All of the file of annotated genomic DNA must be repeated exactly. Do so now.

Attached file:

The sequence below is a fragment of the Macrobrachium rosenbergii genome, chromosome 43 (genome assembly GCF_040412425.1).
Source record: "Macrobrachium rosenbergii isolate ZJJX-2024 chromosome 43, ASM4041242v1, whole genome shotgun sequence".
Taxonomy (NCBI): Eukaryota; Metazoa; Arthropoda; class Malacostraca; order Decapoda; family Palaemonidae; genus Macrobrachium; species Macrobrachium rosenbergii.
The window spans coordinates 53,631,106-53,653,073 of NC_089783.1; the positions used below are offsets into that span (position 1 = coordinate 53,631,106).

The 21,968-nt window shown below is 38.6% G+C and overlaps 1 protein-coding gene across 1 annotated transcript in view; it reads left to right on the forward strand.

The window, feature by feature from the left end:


The sequence below is a fragment of the Macrobrachium rosenbergii genome, chromosome 43 (genome assembly GCF_040412425.1).
Source record: "Macrobrachium rosenbergii isolate ZJJX-2024 chromosome 43, ASM4041242v1, whole genome shotgun sequence".
Taxonomy (NCBI): Eukaryota; Metazoa; Arthropoda; class Malacostraca; order Decapoda; family Palaemonidae; genus Macrobrachium; species Macrobrachium rosenbergii.
The window spans coordinates 53,631,106-53,653,073 of NC_089783.1; the positions used below are offsets into that span (position 1 = coordinate 53,631,106).

The 21,968-nt window shown below is 38.6% G+C and overlaps 1 protein-coding gene across 1 annotated transcript in view; it reads left to right on the forward strand.

The window, feature by feature from the left end: